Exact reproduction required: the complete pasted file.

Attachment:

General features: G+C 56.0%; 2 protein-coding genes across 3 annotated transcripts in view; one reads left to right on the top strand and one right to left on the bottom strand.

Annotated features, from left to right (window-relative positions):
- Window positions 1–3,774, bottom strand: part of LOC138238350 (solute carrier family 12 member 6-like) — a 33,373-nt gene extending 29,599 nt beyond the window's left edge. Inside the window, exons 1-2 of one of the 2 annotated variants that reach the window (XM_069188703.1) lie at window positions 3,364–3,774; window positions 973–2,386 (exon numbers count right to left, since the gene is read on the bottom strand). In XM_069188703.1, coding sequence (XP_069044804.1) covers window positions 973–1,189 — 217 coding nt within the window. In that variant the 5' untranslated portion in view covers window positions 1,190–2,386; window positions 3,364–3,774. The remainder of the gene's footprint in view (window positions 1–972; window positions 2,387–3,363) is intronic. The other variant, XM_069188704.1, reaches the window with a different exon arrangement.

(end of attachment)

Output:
General features: G+C 56.0%; 2 protein-coding genes across 3 annotated transcripts in view; one reads left to right on the top strand and one right to left on the bottom strand.

Annotated features, from left to right (window-relative positions):
- Window positions 1–3,774, bottom strand: part of LOC138238350 (solute carrier family 12 member 6-like) — a 33,373-nt gene extending 29,599 nt beyond the window's left edge. Inside the window, exons 1-2 of one of the 2 annotated variants that reach the window (XM_069188703.1) lie at window positions 3,364–3,774; window positions 973–2,386 (exon numbers count right to left, since the gene is read on the bottom strand). In XM_069188703.1, coding sequence (XP_069044804.1) covers window positions 973–1,189 — 217 coding nt within the window. In that variant the 5' untranslated portion in view covers window positions 1,190–2,386; window positions 3,364–3,774. The remainder of the gene's footprint in view (window positions 1–972; window positions 2,387–3,363) is intronic. The other variant, XM_069188704.1, reaches the window with a different exon arrangement.